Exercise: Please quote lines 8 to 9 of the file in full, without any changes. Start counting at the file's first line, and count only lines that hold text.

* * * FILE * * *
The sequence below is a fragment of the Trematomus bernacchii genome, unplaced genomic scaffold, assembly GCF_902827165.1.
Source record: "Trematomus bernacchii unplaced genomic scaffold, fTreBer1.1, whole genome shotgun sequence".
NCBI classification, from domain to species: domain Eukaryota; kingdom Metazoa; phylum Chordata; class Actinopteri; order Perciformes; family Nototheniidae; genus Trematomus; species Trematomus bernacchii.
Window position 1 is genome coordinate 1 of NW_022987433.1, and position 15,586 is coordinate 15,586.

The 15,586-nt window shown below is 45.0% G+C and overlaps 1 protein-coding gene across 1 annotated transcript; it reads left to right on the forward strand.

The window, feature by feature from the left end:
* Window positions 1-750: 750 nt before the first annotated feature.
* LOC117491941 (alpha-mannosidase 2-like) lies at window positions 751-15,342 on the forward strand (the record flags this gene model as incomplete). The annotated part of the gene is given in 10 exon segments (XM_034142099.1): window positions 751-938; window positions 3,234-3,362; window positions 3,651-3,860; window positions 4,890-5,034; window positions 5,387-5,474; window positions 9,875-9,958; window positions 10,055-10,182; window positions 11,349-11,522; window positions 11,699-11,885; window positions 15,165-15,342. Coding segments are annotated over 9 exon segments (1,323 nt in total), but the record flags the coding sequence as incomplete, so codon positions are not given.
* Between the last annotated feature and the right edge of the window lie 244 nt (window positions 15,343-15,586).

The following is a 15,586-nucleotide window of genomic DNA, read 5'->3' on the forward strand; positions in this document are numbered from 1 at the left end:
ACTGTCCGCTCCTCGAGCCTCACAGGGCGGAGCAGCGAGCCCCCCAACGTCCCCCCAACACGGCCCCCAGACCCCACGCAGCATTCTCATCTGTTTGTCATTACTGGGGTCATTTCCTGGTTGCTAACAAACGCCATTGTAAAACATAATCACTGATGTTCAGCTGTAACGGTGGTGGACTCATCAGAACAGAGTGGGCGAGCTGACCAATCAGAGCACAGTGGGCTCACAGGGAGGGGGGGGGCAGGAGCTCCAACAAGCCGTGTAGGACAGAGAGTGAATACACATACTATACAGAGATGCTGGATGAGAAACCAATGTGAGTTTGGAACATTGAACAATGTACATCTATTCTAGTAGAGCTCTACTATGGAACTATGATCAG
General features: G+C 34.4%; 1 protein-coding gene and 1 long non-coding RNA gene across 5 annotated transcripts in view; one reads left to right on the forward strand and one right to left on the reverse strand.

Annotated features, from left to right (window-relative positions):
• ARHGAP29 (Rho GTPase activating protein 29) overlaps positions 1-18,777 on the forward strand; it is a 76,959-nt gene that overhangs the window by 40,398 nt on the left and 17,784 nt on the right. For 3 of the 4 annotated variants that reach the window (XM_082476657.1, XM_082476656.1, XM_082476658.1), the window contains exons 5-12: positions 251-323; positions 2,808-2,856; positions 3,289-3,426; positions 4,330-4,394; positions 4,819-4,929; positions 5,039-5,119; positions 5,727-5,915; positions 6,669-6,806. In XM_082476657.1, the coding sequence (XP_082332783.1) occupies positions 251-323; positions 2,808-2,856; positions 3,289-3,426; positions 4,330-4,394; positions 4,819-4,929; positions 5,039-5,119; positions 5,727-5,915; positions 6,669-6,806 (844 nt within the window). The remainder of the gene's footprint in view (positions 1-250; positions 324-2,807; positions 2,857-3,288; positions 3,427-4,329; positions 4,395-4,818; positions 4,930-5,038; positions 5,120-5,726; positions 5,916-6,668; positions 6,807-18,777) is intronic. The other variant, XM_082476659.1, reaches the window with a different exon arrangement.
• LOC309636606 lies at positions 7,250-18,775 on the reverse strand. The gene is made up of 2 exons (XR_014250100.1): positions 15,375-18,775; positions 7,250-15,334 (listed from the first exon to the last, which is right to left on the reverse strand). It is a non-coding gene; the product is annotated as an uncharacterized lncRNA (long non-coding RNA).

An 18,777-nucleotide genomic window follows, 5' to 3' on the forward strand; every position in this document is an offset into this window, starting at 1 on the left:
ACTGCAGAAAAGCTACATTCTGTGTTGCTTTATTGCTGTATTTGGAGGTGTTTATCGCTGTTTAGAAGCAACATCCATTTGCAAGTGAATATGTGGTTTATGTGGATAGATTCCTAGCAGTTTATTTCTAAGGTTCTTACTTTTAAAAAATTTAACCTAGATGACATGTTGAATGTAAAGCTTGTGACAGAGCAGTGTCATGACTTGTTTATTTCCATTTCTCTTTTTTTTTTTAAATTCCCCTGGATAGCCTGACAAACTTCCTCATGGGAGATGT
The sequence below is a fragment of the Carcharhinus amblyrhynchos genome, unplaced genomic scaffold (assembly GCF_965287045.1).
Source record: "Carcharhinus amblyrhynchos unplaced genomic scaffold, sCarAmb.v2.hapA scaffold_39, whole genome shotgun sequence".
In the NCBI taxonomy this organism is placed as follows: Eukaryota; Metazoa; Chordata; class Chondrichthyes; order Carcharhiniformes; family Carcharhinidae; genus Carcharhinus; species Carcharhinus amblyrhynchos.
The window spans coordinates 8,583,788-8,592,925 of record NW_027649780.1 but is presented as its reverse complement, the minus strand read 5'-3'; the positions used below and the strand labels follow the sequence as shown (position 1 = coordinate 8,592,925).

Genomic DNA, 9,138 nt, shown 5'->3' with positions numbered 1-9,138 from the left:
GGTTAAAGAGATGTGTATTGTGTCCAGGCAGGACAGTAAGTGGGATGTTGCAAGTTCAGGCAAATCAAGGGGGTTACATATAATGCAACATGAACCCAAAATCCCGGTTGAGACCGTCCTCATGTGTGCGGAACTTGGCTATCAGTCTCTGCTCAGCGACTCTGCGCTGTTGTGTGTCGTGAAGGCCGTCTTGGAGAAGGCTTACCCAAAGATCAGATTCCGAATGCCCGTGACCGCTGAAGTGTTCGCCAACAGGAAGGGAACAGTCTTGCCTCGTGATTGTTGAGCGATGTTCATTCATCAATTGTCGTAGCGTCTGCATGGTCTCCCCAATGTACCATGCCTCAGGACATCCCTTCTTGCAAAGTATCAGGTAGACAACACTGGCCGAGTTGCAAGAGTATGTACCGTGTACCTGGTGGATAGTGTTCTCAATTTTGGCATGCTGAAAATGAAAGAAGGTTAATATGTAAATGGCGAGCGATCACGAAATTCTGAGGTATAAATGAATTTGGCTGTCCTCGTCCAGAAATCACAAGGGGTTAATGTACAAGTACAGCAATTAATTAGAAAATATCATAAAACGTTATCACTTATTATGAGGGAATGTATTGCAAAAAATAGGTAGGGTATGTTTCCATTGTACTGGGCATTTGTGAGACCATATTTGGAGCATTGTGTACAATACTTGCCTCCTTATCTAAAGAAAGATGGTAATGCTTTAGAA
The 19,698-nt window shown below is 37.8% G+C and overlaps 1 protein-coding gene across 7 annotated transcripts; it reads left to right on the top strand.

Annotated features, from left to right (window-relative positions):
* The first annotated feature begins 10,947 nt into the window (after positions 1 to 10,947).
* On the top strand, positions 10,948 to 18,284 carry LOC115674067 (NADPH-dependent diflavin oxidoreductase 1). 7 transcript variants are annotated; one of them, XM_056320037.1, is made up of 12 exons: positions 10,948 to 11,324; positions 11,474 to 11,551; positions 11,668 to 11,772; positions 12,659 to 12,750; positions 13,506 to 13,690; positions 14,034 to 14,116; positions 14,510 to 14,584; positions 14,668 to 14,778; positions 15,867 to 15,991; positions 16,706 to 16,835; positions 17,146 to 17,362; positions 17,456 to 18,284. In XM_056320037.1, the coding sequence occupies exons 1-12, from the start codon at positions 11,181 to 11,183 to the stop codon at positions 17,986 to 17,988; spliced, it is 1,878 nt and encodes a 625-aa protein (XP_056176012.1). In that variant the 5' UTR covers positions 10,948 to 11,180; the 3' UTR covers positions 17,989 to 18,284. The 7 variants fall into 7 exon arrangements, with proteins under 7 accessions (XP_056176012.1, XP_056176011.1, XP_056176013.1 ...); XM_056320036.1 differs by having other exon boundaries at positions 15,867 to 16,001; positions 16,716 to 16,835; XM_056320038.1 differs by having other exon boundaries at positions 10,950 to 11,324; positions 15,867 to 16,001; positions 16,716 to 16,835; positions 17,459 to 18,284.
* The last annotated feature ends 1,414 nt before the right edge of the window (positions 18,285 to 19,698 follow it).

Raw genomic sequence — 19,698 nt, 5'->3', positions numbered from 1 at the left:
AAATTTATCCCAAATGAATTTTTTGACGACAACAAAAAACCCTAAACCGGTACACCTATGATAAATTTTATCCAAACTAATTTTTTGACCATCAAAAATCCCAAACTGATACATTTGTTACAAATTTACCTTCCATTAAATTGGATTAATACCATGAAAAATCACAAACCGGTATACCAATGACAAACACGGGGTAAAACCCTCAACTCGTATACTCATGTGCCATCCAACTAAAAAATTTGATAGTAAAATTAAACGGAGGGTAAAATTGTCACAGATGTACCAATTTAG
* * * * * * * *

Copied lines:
* LOC117491941 (alpha-mannosidase 2-like) lies at window positions 751-15,342 on the forward strand (the record flags this gene model as incomplete). The annotated part of the gene is given in 10 exon segments (XM_034142099.1): window positions 751-938; window positions 3,234-3,362; window positions 3,651-3,860; window positions 4,890-5,034; window positions 5,387-5,474; window positions 9,875-9,958; window positions 10,055-10,182; window positions 11,349-11,522; window positions 11,699-11,885; window positions 15,165-15,342. Coding segments are annotated over 9 exon segments (1,323 nt in total), but the record flags the coding sequence as incomplete, so codon positions are not given.
* Between the last annotated feature and the right edge of the window lie 244 nt (window positions 15,343-15,586).